3. Any business opportunities for techno startups in security business?
Mr. Jayant’s reply was no to this question. He felt that most of the tech stuff required for the security purpose is available. Yet we feel that any tech startup who wants to explore opportunities in this segment should visit companies like checkmate, for they have pan India presence and their clients are mostly big corporate. After all a good product / service can only be designed when an entrepreneur knows the business thoroughly and with his business acumen is able to define correctly the pain areas and build a good team which can address the pain area correctly.

Next was Rajiv Kumar from Laundry Consultants Group:

He has been a technical consultant, reseller, and service provider for large laundries in Pune. His clients have been large five star hotels like “The Taj Hotels”.
How he started his business:
Rajeev started his business with as low investment as the brochures in his bag. He didn’t have an office when he started his business.
1. Benchmarks for laundry business:
2. His future plans:
Rajeev had made a presentation for his upcoming venture and his presentation was cut short since we were running short of time. Yet with whatever presented we got a fair idea of his plans. Here are the issues he is aiming to address.
a. Overnight service: Today people are spending more time in their offices and more than often they would want a service wherein they handover the clothes for laundry in the evening and collect in the morning. With his service model Rajeev aims to solve this pain for the people who don’t find much time for laundry.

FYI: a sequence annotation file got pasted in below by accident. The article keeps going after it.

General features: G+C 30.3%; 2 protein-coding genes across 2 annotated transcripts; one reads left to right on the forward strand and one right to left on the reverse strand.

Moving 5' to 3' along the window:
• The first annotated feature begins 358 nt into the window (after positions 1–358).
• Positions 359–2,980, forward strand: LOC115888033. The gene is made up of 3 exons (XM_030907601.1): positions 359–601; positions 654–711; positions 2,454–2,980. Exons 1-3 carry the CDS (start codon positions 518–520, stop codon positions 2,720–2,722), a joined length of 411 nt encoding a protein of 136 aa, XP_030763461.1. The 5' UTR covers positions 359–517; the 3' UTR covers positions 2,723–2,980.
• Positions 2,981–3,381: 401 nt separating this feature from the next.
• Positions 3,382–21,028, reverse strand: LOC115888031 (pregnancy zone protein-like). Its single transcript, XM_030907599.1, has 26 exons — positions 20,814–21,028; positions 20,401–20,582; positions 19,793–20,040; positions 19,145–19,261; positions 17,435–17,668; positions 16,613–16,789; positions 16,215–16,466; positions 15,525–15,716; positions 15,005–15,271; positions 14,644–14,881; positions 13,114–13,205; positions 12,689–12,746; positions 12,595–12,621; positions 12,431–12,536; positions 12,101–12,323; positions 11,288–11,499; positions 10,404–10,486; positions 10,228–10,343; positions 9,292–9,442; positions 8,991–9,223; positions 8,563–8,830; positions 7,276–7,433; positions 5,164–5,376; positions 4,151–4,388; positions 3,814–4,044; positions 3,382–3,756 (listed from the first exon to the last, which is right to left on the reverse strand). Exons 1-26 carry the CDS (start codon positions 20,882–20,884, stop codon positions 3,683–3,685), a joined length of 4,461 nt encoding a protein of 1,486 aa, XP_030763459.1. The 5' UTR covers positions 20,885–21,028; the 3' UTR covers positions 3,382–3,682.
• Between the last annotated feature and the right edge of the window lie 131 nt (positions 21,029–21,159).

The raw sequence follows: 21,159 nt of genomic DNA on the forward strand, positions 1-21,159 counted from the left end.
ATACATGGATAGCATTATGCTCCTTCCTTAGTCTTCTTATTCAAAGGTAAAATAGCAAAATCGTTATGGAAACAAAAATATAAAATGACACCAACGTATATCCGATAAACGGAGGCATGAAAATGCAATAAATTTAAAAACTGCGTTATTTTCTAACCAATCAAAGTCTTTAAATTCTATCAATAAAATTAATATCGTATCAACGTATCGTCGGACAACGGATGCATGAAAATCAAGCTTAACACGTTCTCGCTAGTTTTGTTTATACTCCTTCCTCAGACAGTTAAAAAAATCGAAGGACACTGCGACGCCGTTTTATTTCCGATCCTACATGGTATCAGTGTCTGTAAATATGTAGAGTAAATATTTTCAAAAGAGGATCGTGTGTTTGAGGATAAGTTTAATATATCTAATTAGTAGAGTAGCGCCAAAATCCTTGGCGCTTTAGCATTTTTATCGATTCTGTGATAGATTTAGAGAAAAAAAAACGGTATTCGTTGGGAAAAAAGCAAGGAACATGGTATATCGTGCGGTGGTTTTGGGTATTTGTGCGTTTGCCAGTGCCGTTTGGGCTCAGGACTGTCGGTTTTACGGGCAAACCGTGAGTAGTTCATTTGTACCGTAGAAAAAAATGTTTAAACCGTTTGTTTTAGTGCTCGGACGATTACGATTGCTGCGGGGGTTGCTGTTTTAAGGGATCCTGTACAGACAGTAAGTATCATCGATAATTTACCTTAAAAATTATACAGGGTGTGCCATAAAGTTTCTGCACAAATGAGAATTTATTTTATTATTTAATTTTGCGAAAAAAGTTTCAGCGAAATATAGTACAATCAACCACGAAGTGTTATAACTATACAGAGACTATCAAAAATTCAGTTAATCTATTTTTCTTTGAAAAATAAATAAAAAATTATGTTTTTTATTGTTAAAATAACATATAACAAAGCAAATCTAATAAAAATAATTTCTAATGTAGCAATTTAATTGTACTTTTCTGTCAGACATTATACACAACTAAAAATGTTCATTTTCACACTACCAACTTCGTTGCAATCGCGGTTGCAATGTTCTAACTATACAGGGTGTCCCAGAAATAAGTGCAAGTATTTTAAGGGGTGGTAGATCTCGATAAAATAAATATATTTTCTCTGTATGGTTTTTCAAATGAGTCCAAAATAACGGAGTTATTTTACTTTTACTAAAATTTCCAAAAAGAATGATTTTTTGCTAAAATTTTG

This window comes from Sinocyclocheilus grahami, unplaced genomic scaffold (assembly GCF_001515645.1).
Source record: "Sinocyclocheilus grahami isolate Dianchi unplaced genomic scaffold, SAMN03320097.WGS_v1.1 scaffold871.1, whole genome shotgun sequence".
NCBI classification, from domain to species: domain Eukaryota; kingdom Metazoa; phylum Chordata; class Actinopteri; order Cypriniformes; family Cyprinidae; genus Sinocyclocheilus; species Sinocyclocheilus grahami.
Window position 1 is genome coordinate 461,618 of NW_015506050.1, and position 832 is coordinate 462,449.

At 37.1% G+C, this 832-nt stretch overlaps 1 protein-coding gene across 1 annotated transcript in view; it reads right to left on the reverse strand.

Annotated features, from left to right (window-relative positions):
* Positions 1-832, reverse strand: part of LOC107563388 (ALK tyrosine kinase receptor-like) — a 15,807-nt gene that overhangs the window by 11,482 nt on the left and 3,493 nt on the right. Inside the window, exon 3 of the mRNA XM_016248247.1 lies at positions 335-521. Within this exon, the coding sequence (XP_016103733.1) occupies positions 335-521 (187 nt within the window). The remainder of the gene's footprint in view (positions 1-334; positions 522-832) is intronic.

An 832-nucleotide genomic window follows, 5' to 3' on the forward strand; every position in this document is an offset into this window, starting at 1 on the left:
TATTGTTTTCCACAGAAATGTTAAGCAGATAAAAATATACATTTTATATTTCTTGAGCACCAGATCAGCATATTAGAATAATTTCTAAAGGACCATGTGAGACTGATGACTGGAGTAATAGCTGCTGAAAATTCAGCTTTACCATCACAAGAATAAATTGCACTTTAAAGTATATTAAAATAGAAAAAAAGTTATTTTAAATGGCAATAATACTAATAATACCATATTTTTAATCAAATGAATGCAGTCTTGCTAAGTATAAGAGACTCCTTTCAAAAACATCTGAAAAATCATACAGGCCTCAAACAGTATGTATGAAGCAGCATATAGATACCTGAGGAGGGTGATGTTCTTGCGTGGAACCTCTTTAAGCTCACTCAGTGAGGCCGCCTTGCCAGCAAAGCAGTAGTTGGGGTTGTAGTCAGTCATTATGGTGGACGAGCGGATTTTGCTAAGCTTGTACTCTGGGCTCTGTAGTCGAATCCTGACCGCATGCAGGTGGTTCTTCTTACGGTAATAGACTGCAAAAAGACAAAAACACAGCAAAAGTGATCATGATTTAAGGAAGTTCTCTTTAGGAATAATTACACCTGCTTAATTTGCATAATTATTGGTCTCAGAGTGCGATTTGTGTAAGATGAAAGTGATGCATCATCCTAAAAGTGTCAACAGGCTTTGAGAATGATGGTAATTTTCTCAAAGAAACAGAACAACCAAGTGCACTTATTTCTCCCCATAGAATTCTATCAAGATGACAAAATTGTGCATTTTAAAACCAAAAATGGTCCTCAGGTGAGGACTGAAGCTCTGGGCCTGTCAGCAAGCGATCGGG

b. Fabric dynamics: As each one of us is aware that our “once in a life time” Fabrics need special care. This can be provided only by a professional laundry service.

Suketu Talekar from Doolally:

They run a micro brewery. For those who don’t know what a microbrewery is, it is a small brewery which produces handcrafted beer and served directly to the consumers.

Although his presentation was the funniest one, it was filled with lot of passion and a sense of achievement.

Suketu talked about his experience in drinking beer at a microbrewery in Singapore to setting up the first microbrewery of Pune and the challenges thereof.
If anything, his presentation was an amazingly simple and inspiring story of a person working in Singapore, with no experience or knowledge of food and beverages industry, making a commitment to friends after few pints of beer, to quit his
job and make good beer in India. They started in 2006 and finally got it up and running in 2009.

Inspiration:
Drinking beer ofcourse! Suketu was inspired by this idea of starting a microbrewery India when he was completely drunk, both in terms of literally senses and his love for handcrafted microbrewery beer experience all the while frustrated with the job he had at a FMCG company in Singapore. He came back to India to pursue his dream and the hurdles were endless.